Act Two

Perón has won a sweeping victory for President in 1946. He stands "On The Balcony of the Casa Rosada" addressing his descamisados (shirtless ones). Eva speaks from the balcony of the Presidential palace to her adoring supporters ("Don't Cry for Me Argentina" and "On The Balcony of the Casa Rosada 2"). Ché looks at the price of fame as Eva dances at the Inaugural Ball with Perón, now Argentina's president elect ("High Flying, Adored").

Eva insists on a glamorous image in order to impress the people of Argentina and promote Peronism. She prepares to tour in Europe as she is dressed for success by her fashion consultants ("Rainbow High"). The success and decline of her famous 1946 tour are chronicled ("Rainbow Tour"); Spaniards adore her, the Italians liken her to Mussolini, France is unimpressed, and the English snub her by inviting her to a country estate, not Buckingham Palace. Eva affirms her disdain for the upper class, while Ché asks her to start helping those in need as she promised ("The Actress Hasn't Learned the Lines (You'd Like to Hear)"). Eva begins the Eva Perón Foundation to direct her charity work. Ché describes Eva's controversial charitable work, and possible money-laundering practices ("And the Money Kept Rolling In (And Out)").[16]

Perón's generals do not want a female Vice-President, and Perón reveals that though "She is a Diamond", Eva's health is not up to the task. Eva's devoted supporters see her as a modern-day saint ("Santa Evita"). Evita and Ché heatedly debate Eva's actions; Ché is disillusioned with Eva's self-serving behaviour, while Eva cynically replies that there is no glory in trying to solve the world's problems as he advocates ("Waltz for Eva and Che"). Eva insists she can continue on, despite her failing health ("Dice Are Rolling/Eva's Sonnet").

Eva understands, at the end of her life, that Perón loves her for herself, not just for what she can do for him and his career ("You Must Love Me").[17] A dying Eva renounces her pursuit of the vice presidency and swears her eternal love to the people of Argentina ("Eva's Final Broadcast"). Eva's achievements flash before her eyes before she dies ("Montage"), and she asks for forgiveness, contemplating her choice of fame instead of long life and raising children ("Lament"). Eva dies, and embalmers preserve her body forever. Ché notes that a monument was to be built for Evita "Only the pedestal was completed, when Evita's body disappeared for seventeen years...."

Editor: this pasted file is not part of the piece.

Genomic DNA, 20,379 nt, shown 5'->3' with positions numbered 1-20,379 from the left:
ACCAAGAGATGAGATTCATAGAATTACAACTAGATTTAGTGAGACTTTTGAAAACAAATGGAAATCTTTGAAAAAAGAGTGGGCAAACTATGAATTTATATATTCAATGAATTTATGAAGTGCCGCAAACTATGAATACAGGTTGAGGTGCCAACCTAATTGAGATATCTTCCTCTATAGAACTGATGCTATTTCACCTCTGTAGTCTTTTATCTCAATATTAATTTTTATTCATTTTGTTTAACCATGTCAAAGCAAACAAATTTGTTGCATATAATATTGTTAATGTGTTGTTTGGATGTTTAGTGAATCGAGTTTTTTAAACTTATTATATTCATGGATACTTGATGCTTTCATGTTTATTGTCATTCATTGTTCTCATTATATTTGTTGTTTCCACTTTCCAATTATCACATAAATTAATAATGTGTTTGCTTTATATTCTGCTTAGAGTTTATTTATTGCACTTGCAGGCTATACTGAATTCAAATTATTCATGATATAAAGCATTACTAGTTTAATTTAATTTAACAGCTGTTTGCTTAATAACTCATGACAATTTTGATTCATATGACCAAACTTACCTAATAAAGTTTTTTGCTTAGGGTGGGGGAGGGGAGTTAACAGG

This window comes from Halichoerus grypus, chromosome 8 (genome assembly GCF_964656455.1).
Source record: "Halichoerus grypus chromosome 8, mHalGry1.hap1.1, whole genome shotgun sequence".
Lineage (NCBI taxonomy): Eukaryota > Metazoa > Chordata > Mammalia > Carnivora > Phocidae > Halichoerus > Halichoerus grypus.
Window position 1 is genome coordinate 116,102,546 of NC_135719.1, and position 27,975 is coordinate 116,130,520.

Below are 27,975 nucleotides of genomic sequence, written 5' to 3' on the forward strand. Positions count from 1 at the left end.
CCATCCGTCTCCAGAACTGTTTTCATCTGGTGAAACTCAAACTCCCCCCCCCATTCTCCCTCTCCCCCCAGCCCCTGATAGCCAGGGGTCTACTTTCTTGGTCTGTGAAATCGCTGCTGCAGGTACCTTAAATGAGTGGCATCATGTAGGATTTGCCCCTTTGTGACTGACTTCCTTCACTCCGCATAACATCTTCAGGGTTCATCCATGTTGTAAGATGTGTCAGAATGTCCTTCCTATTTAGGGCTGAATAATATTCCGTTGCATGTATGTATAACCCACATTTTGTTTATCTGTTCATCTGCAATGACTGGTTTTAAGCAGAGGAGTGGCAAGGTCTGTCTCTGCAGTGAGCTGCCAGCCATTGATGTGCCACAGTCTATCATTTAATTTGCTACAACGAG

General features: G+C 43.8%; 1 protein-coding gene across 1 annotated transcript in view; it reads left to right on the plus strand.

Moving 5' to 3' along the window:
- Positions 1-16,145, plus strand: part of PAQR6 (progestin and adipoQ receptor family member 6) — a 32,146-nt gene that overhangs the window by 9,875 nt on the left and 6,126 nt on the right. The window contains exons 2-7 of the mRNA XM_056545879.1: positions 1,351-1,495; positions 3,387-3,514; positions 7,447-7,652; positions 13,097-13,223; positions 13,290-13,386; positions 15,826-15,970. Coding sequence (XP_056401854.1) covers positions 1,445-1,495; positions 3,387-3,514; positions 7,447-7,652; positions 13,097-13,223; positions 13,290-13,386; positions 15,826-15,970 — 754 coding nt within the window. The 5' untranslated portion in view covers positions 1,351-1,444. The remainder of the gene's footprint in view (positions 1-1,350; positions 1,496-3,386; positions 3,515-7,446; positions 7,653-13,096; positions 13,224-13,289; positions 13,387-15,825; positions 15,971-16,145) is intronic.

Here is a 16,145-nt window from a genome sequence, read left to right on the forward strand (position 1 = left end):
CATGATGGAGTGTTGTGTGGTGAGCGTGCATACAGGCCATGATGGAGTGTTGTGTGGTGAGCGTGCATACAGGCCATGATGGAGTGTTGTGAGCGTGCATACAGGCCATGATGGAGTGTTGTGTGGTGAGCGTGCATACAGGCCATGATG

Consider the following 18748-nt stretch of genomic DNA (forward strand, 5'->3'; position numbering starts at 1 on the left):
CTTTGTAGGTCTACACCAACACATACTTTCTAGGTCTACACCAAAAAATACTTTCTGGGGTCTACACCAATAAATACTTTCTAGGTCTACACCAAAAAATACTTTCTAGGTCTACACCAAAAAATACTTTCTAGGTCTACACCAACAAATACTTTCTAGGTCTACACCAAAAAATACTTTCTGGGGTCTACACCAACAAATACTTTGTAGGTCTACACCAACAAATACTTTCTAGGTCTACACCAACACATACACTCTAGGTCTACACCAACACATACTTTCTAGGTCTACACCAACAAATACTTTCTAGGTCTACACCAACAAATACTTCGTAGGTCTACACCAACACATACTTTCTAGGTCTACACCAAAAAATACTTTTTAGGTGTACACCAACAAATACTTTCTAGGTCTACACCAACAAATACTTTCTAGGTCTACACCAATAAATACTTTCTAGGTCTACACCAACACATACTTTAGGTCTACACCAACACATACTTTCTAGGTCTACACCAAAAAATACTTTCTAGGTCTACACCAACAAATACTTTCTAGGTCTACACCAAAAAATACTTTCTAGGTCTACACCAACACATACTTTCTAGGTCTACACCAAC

Song list

Act I
  • A Cinema in Buenos Aires, 26 July 1952° – Crowd
  • Requiem for Evita – Chorus
  • Oh What a Circus – Ché and crowd
  • On This Night of a Thousand Stars – Magaldi
  • Eva and Magaldi/Eva, Beware of the City – Eva, Magaldi and Evita's Family
  • Buenos Aires – Eva and Ensemble
  • Goodnight and Thank You – Ché, Eva and Lovers
  • The Lady's Got Potential (cut in 1976 and replaced by next song) – Ché
  • The Art of the Possible – Perón, Generals, Eva
  • Charity Concert – Perón, Ché, Magaldi, Eva
  • I'd Be Surprisingly Good For You – Eva and Perón
  • Hello and Goodbye – Eva
  • Another Suitcase in Another Hall – Perón's Mistress
  • Peron's Latest Flame – Ché, Aristocrats and Soldiers
  • Dice ar rolling - Peron, Eva
  • A New Argentina – Eva, Ché, Perón, Chorus
Act II
  • Entr'acte
  • On The Balcony of the Casa Rosada – Perón, Ché, Descamisados
  • Don't Cry for Me Argentina – Eva
  • On The Balcony of the Casa Rosada 2 – Eva
  • High Flying Adored – Ché and Eva
  • Rainbow High – Eva
  • Rainbow Tour – Perón, Advisers, Ché
  • The Actress Hasn't Learned the Lines (You'd Like to Hear) – Eva, Aristocrats and Ché
  • And the Money Kept Rolling In (And Out) – Ché, Crowd
  • She is a Diamond – Perón, Soldiers
  • Santa Evita – Chorus
  • Waltz for Eva and Ché – Eva and Ché
  • You Must Love Me - Eva
  • Dice are Rolling (Reprise) – Perón and Eva
  • Eva's Final Broadcast – Eva
  • Montage – Eva, Ché, Peron and Chorus
  • Lament – Eva


  • °Replaced by "Junin, 26th July 1952" for the London production
  • "You Must Love Me", written for the 1996 film, was added after "Waltz for Eva and Che" to the 2006 London production.
  • See Evita for the song list from the 1976 concept album

Historical accuracy of the story

Ché as well as Evita symbolize certain naïve, but effective, beliefs: the hope for a better world; a life sacrificed on the altar of the disinherited, the humiliated, the poor of the earth. They are myths which somehow reproduce the image of Christ.[18]
Mandy Patinkin as Che in the 1979 Broadway production

After leaving Peronist Argentina in the mid-1950s, Guevara moved to Cuba. As Castro's collaborator, he came to occupy a position of spiritual leader in Cuba's government that was arguably analogous to Evita's role in Peronist Argentina. In the early productions of the musical, Ché and Evita have a confrontation in the song "Waltz for Eva and Ché". Evita makes a reference to Guevara's future role in Castro's Cuba: "So go, if you're able/To somewhere unstable/And stay there/Whip up your hate/In some tottering state/But not here, dear/Is that clear, dear?" However, there is no evidence to suggest that Ché Guevara and Eva Perón actually ever met. Guevara later claimed that he had sent a letter to Perón's charity requesting a jeep, which was never received. He also joined a Peronist youth organisation in college, though only to gain access to their library.[19]